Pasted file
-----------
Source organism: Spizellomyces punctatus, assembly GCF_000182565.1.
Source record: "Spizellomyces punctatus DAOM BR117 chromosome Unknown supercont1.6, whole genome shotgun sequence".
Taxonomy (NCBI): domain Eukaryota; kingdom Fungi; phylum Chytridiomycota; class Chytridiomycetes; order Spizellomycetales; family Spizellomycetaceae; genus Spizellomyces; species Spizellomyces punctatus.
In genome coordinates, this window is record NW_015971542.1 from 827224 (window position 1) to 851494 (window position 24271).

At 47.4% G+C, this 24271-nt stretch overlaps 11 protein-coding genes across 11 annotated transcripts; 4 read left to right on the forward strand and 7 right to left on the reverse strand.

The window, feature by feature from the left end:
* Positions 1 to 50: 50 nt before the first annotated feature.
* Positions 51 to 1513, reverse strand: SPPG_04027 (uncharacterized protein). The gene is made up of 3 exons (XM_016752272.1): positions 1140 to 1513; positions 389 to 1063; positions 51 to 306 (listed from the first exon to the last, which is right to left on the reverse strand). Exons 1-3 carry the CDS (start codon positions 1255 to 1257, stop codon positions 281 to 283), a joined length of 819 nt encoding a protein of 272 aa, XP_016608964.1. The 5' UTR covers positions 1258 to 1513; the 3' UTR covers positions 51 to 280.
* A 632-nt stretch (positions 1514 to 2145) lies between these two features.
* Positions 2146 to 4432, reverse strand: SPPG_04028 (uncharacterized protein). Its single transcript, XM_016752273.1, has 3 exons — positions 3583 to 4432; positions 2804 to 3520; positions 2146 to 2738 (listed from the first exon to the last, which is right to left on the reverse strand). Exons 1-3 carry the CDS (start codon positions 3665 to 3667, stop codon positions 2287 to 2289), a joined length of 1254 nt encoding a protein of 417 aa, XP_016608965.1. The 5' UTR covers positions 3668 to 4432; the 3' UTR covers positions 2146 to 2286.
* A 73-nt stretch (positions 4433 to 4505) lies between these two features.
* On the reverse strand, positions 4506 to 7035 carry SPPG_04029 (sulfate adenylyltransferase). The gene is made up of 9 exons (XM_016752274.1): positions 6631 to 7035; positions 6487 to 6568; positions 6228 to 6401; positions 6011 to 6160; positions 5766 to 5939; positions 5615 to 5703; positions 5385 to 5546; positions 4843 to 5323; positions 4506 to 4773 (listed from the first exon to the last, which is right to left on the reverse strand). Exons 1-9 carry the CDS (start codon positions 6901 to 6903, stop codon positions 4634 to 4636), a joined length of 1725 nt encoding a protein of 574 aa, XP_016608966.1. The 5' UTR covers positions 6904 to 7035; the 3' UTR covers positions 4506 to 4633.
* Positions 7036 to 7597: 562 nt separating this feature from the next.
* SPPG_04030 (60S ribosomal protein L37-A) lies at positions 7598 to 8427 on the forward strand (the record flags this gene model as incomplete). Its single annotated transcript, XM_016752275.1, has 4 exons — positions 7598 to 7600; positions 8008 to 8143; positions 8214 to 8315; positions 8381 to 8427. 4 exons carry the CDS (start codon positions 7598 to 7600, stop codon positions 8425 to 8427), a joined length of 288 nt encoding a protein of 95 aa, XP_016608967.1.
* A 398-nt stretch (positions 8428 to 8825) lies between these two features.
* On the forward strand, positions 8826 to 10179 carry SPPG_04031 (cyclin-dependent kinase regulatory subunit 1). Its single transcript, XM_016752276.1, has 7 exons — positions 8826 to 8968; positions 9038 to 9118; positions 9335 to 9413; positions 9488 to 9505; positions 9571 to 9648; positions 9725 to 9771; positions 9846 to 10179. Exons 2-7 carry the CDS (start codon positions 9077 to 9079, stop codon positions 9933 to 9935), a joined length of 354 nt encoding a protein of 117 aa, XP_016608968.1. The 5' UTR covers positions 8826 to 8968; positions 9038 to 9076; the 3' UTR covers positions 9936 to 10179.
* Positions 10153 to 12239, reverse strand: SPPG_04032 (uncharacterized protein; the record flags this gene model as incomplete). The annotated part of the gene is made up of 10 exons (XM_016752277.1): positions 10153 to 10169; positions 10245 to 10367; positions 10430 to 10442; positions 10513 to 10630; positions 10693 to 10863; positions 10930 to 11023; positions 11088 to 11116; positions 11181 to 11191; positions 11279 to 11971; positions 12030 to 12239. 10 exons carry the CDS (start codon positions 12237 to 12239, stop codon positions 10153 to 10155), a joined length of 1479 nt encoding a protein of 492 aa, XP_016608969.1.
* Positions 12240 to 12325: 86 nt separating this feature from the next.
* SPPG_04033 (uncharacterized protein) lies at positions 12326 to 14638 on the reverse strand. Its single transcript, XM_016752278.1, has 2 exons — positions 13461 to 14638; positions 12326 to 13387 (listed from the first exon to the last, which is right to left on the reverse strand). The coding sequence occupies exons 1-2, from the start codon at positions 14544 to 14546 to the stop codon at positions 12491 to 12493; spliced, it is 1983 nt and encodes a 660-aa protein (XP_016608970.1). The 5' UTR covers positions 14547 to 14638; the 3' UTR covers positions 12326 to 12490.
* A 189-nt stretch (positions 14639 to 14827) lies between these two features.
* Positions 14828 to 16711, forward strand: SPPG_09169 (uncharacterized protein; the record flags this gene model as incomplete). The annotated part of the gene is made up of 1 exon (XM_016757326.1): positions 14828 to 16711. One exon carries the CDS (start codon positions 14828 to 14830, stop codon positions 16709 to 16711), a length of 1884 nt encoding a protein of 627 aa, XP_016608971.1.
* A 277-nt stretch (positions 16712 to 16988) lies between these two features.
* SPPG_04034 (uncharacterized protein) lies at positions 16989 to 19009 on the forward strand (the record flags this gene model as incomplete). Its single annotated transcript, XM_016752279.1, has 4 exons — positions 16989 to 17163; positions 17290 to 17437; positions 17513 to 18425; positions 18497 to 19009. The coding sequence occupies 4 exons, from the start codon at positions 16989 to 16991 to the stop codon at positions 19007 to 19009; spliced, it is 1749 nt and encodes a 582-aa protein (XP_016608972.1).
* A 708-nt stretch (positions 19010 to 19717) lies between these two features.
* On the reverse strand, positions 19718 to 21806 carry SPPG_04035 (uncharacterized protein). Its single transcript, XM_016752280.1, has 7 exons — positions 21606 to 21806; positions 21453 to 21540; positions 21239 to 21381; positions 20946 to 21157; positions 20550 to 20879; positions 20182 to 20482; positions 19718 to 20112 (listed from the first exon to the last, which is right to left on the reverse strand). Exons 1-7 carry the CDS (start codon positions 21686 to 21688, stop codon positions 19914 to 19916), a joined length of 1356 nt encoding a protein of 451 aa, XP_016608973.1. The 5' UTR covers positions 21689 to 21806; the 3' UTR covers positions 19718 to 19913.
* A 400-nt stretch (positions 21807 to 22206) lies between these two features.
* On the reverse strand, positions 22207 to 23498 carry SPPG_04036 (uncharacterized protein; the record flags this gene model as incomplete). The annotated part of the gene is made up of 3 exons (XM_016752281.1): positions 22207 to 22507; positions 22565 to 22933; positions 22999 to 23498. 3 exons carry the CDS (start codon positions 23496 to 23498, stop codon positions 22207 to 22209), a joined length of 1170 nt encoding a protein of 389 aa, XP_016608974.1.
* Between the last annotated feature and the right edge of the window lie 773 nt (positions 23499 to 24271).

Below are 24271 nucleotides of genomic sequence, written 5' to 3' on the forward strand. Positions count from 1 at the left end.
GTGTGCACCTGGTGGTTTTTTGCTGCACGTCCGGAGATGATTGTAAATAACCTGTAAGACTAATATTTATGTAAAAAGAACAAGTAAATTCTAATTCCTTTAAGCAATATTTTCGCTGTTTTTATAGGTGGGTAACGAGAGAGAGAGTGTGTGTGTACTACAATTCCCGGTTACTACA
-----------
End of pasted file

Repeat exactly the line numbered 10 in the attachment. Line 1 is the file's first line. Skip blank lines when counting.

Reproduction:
* Positions 2146 to 4432, reverse strand: SPPG_04028 (uncharacterized protein). Its single transcript, XM_016752273.1, has 3 exons — positions 3583 to 4432; positions 2804 to 3520; positions 2146 to 2738 (listed from the first exon to the last, which is right to left on the reverse strand). Exons 1-3 carry the CDS (start codon positions 3665 to 3667, stop codon positions 2287 to 2289), a joined length of 1254 nt encoding a protein of 417 aa, XP_016608965.1. The 5' UTR covers positions 3668 to 4432; the 3' UTR covers positions 2146 to 2286.